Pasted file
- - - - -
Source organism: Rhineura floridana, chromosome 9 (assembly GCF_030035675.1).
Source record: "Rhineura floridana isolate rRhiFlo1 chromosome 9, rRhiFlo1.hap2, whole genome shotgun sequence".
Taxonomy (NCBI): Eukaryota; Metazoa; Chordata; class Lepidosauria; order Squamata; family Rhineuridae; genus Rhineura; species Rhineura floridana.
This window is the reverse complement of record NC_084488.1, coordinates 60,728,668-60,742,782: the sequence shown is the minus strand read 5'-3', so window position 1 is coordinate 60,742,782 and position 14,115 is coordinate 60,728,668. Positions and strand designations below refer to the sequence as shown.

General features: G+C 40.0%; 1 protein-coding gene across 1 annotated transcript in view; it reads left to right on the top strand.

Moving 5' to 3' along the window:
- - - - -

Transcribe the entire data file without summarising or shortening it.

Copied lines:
Source organism: Rhineura floridana, chromosome 9 (assembly GCF_030035675.1).
Source record: "Rhineura floridana isolate rRhiFlo1 chromosome 9, rRhiFlo1.hap2, whole genome shotgun sequence".
Taxonomy (NCBI): Eukaryota; Metazoa; Chordata; class Lepidosauria; order Squamata; family Rhineuridae; genus Rhineura; species Rhineura floridana.
This window is the reverse complement of record NC_084488.1, coordinates 60,728,668-60,742,782: the sequence shown is the minus strand read 5'-3', so window position 1 is coordinate 60,742,782 and position 14,115 is coordinate 60,728,668. Positions and strand designations below refer to the sequence as shown.

General features: G+C 40.0%; 1 protein-coding gene across 1 annotated transcript in view; it reads left to right on the top strand.

Moving 5' to 3' along the window: